- Are they in a job that includes operating heavy machinery or are they a commercial truck driver or pilot?
- Are they only mildly symptomatic or is OSA impacting their personal life?
- What are the specific characteristics of their OSA?: Are they apnea or hypopnea or RERA predominant, what is their oxygen desaturation index, how much time are they spending below 90% oxygenation, is there resting tachycardia?
- What are they willing to use to treat their sleep apnea?
- Can they afford the treatment, as some of the alternate treatments are not covered by insurance plans?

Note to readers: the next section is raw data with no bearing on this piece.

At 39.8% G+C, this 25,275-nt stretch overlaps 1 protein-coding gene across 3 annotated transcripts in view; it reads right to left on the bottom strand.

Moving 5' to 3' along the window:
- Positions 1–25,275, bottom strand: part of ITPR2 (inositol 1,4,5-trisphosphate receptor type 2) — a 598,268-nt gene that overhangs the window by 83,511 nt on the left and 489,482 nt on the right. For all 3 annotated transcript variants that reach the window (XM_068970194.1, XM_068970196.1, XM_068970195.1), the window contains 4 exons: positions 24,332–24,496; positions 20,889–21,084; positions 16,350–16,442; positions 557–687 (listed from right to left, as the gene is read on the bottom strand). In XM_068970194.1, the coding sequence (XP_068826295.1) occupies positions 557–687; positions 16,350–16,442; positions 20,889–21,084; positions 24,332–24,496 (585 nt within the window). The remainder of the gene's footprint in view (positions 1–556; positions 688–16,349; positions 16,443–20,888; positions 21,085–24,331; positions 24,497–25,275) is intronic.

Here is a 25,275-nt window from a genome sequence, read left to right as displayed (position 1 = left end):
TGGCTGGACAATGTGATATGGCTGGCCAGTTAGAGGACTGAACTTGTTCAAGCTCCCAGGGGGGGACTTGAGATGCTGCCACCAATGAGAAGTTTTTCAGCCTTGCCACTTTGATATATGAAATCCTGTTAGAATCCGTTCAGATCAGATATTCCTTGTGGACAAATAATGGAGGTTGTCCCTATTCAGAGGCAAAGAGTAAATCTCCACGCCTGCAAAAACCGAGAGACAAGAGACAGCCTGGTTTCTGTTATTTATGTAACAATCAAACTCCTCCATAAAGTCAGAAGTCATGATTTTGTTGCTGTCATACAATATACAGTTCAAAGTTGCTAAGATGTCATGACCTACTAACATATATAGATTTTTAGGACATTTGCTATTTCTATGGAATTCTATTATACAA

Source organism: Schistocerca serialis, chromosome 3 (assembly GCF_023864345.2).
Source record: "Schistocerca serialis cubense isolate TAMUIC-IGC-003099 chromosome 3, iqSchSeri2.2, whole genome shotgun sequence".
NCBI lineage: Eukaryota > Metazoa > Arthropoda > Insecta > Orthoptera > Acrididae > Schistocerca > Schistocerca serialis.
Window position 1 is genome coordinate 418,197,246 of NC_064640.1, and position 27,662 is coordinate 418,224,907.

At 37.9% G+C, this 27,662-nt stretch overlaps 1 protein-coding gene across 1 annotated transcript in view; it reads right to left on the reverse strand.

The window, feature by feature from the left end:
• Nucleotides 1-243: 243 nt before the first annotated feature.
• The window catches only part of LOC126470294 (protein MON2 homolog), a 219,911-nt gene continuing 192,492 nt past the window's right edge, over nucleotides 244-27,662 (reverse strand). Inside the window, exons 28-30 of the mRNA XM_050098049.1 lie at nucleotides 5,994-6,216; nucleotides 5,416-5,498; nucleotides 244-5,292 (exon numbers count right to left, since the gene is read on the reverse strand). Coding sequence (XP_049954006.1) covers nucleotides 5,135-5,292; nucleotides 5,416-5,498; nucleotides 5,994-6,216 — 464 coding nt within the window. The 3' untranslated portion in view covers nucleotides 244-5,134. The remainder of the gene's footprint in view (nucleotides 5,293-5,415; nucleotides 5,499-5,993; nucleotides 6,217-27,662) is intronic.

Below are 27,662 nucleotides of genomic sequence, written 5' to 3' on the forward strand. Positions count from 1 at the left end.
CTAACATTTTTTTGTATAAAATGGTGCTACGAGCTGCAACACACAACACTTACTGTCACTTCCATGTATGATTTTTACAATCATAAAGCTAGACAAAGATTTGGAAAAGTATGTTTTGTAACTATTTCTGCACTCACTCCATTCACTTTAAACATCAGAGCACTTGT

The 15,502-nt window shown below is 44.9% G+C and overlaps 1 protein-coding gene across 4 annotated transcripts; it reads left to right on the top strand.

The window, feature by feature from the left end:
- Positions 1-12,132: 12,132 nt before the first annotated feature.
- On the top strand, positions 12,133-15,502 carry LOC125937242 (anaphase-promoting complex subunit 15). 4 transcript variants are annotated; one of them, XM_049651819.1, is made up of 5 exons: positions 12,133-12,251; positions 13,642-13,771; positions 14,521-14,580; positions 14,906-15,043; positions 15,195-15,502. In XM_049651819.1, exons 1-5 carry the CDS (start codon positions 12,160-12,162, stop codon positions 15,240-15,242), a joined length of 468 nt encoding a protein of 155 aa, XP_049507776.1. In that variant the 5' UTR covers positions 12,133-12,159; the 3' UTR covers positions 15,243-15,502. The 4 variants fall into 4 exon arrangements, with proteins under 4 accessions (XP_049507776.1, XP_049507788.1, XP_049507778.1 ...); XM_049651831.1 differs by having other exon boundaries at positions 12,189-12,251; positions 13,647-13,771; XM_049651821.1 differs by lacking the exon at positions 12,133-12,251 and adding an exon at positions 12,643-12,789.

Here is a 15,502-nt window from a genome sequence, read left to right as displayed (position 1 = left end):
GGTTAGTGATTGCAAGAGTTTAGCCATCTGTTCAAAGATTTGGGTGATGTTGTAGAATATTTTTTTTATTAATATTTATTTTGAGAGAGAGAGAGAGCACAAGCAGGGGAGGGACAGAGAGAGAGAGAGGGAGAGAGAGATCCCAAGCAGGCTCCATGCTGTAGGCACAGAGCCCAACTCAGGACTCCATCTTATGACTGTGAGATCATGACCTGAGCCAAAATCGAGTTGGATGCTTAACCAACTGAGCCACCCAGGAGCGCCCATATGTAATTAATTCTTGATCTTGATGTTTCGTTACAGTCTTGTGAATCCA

A flow chart of the Sleep 360 workflow illustrates how we take these and other factors into account.
Alternative therapies that we discuss with patients include the following.
Mandibular Advancement Splint/Mandibular Advancement Device/Oral Appliance (OA)
An update on Clinical Practice Guidelines from the American Academy of Sleep Medicine (AASM) and American Academy of Dental Sleep Medicine (AADSM) for the Treatment of OSA and Snoring with OA Therapy was published in 2015. They recommended customized, titratable OA devices by certified dentists as a treatment for adult patients with OSA who cannot tolerate CPAP or who are looking for an alternate treatment. The patients should have a follow-up sleep study using OA to verify resolution of OSA. The dentist and sleep physician should provide follow-up care to monitor for any side effects from treatment.